Thursday, September 24, 2020

Movie with Abe: LX 2048

LX 2048
Directed by Guy Moshe
Released September 25, 2020 (Virtual Cinema and VOD)

Most people spend a staggering amount of time in front of computer screens, and that has only increased recently as many employees must work from home and do so by joining meetings by video. What can result is a need to unplug and disconnect in order to ensure contact with the real world, regardless of the benefits or relaxing entertainment that may be available during other hours on those same devices. As technology continues to evolve and become more creative, the notion that users would be able to immerse themselves in a virtual simulation that feels authentic enough to make them never want to believe becomes all the more possible.

In 2048, the ozone layer has decayed to such a toxic level that it is unhealthy for any human to be outside during the day. Virtual reality provides the opportunity to go about every normal activity from anywhere without any risk to life. One man, Adam Bird (James D’Arcy), chooses to acknowledge his surroundings, journeying to a physical office each day with full protective gear and raising three real children. He resists the prominently-prescribed medication to combat depression, knowing that will numb what he feels, but must face his own mortality when he receives news that he may not have long to live. Aware that he, like most people after death in this time, will be replaced by a clone that will be superior in all ways, Adam must decide what life and identity actually mean to him.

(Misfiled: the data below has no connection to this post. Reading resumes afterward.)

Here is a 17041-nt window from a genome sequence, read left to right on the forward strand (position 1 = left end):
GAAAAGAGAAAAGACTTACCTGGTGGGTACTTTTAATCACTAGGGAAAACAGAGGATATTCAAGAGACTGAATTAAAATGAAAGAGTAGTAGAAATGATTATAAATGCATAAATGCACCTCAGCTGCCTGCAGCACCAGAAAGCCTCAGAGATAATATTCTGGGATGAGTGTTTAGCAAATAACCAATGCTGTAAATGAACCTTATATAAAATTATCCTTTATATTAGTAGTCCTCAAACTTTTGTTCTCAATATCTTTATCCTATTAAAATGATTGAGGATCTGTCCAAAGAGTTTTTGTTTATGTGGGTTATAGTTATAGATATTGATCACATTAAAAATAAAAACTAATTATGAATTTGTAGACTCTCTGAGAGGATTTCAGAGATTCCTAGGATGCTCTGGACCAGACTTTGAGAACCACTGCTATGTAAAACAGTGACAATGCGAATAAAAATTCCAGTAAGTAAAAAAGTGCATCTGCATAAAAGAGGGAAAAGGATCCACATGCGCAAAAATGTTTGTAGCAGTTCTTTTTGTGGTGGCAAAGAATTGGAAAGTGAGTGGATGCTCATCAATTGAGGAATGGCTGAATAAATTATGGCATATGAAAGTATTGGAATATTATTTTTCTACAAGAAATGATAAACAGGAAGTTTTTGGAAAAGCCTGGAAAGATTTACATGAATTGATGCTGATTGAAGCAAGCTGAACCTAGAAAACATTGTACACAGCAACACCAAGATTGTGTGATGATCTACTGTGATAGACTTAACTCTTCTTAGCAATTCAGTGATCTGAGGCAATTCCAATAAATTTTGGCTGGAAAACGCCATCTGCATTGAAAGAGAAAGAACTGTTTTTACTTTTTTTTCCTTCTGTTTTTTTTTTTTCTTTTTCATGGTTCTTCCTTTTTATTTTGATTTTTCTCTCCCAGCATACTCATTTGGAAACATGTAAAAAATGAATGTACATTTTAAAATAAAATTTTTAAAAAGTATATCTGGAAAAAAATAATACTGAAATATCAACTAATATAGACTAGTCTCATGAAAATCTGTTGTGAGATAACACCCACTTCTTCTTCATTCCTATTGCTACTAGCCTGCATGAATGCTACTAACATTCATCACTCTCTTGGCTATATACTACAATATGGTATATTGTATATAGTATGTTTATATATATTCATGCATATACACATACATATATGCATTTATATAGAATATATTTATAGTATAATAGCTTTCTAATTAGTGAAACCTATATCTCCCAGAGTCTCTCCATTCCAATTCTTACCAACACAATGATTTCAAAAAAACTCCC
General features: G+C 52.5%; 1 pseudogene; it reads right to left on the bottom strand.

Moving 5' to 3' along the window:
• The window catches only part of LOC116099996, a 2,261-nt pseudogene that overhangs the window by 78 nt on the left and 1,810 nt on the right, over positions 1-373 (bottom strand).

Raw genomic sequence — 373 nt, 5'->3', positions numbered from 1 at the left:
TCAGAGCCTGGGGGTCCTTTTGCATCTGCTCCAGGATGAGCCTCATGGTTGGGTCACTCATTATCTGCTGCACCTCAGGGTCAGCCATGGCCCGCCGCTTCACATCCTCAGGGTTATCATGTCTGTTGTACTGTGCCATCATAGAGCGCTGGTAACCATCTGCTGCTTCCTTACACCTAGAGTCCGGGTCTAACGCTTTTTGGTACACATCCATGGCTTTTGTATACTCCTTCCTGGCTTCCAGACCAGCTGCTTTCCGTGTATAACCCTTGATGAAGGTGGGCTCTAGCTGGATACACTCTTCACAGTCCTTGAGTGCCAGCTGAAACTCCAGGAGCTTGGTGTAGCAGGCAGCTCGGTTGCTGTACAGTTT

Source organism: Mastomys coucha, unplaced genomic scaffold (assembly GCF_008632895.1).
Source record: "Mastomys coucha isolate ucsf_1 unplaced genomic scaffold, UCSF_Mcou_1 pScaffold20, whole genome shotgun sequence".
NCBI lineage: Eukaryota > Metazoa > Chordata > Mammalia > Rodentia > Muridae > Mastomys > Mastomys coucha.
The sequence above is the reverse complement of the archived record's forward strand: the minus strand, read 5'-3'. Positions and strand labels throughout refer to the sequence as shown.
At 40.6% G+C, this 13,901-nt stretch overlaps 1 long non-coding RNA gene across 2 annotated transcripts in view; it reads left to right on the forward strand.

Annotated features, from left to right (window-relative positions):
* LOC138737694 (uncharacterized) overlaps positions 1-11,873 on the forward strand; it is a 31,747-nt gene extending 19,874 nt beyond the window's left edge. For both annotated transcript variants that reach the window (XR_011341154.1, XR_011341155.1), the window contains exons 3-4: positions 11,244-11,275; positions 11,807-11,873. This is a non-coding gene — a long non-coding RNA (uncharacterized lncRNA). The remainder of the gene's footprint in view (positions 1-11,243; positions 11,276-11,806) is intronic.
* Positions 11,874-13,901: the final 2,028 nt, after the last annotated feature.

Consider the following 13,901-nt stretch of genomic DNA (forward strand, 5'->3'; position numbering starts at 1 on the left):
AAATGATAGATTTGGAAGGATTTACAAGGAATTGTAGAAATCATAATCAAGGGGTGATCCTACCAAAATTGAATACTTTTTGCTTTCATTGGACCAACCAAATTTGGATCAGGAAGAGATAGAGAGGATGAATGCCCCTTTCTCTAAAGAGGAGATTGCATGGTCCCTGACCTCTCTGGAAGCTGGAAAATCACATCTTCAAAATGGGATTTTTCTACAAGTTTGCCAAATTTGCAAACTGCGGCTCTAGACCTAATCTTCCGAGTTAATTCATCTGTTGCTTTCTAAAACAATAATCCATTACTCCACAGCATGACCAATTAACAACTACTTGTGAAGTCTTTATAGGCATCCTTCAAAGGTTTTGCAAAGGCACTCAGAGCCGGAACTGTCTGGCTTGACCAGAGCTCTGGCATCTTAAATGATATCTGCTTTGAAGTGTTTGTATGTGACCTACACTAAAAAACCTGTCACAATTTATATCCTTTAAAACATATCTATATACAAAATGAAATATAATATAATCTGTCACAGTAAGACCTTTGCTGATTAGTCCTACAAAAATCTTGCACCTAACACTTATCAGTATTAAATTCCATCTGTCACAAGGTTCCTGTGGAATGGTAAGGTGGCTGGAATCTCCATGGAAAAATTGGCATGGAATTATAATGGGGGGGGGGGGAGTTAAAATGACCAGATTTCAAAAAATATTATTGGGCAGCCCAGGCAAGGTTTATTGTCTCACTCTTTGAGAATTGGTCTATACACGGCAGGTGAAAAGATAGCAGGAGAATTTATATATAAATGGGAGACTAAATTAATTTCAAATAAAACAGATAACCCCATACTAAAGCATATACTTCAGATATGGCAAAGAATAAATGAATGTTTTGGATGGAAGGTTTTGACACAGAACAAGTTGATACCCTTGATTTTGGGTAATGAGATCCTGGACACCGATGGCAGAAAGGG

This film has a number of concepts that it navigates, some of which are increasingly relevant now. While the state of the worldwide pandemic has instituted lockdowns, it hasn’t led to a determination that the outside air can’t be breathed, forcing people to retreat inwards as the only means of safeguarding themselves. What this advanced virtual reality technology offers is something that many in this current moment would surely welcome: a chance to feel as if life is happening exactly as you want it to, just as viscerally and three-dimensionally as if it was real. It’s understandable that such an allure would evidently lead to addiction and, as films like “Inception” have tackled, a problematic refusal to accept that what you are experiencing is not actually your true existence.

The ideas explored here are inherently more fascinating than their execution, which largely plays out as one man’s personal journey to hold on to his sense of self and to confront the inevitability of his own demise. The conversations portrayed are compelling, discussing whether clones should be considered sentient and why someone who knows that they are dying would want to leave behind a certifiably better version of themselves to be with their loved ones. This film feels like the perfect example of an illustration of science fiction concepts in action to be looked at in context with other films, more potent for analysis than as a standalone project.


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